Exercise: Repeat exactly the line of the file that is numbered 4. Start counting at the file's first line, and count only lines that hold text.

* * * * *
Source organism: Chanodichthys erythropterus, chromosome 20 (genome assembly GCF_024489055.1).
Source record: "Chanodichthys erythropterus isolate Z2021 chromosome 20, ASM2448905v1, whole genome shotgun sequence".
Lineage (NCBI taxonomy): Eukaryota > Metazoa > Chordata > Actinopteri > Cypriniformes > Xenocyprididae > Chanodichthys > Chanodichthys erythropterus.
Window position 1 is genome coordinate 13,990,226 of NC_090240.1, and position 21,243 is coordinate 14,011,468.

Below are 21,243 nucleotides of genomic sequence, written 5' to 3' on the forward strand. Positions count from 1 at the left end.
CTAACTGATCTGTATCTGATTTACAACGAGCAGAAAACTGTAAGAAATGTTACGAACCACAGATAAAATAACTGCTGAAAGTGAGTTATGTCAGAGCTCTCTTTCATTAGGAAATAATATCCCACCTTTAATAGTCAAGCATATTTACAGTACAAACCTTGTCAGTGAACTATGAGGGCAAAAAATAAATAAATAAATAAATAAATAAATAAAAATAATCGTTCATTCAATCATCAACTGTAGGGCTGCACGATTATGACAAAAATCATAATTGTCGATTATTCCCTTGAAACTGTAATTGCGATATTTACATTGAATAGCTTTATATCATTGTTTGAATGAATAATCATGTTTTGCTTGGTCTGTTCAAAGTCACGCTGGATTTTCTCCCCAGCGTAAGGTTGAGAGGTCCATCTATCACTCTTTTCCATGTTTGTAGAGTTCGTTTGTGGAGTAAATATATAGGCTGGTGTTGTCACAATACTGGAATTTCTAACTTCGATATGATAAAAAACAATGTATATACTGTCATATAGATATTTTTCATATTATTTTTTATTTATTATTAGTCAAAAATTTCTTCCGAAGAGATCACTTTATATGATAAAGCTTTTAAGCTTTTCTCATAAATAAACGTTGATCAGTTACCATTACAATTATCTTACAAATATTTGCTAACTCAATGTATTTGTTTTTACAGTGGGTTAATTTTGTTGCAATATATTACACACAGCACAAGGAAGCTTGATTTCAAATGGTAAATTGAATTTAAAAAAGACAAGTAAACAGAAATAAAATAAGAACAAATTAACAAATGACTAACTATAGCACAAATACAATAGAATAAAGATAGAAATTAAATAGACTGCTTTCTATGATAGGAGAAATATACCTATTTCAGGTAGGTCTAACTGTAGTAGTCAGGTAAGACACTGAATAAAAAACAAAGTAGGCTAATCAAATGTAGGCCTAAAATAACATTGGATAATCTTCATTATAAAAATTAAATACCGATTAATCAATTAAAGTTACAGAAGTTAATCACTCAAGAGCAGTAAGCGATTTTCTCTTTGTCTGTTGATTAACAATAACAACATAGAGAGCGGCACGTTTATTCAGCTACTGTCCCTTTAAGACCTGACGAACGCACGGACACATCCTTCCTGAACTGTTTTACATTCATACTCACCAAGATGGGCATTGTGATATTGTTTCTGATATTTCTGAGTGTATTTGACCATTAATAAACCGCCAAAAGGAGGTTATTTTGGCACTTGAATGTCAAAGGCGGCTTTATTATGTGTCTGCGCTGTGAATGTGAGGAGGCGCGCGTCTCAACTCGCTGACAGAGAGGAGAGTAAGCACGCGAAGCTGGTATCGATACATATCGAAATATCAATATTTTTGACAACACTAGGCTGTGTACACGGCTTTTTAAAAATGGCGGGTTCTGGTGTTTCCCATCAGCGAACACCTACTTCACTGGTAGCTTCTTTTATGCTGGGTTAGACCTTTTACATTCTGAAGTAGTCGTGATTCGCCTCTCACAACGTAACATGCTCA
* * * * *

Window position 1 is genome coordinate 13,990,226 of NC_090240.1, and position 21,243 is coordinate 14,011,468.